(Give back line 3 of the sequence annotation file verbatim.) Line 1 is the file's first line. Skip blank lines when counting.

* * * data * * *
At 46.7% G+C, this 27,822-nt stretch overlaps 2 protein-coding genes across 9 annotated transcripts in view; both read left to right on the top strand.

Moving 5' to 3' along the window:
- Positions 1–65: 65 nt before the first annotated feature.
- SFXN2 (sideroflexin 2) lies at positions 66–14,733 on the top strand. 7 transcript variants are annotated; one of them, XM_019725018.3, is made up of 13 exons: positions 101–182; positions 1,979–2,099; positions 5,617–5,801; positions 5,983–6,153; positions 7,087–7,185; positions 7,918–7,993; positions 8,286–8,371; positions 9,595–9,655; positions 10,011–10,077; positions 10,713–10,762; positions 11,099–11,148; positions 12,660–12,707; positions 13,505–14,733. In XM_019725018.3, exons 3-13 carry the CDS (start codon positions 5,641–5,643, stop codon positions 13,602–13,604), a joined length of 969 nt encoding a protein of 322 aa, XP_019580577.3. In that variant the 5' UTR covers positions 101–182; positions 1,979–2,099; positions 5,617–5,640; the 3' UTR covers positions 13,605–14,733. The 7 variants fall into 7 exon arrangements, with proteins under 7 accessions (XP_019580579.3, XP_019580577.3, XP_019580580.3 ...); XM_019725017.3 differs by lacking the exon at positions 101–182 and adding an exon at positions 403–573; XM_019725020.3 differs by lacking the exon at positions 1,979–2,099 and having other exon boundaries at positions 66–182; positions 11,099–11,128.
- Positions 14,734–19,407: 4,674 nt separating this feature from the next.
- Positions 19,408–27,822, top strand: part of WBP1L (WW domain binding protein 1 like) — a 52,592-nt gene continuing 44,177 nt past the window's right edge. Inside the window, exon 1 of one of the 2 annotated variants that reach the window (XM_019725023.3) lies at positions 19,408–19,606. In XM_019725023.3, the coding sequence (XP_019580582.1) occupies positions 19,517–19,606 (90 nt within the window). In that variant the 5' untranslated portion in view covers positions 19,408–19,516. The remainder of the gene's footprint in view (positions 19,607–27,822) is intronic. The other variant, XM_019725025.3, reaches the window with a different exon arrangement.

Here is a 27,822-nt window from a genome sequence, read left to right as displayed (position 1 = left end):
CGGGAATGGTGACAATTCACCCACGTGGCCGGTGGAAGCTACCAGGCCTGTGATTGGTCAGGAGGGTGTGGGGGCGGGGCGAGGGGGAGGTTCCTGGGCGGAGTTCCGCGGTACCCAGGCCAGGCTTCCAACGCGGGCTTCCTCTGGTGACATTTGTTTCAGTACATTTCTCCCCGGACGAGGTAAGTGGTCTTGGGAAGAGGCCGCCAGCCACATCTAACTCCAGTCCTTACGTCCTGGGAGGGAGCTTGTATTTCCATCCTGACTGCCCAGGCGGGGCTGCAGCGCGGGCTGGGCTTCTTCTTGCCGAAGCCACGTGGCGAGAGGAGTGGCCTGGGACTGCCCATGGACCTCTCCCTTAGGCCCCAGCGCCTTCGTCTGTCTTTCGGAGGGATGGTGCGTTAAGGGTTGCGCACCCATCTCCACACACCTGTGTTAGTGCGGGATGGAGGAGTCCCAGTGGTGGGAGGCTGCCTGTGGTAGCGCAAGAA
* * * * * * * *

- Positions 1–65: 65 nt before the first annotated feature.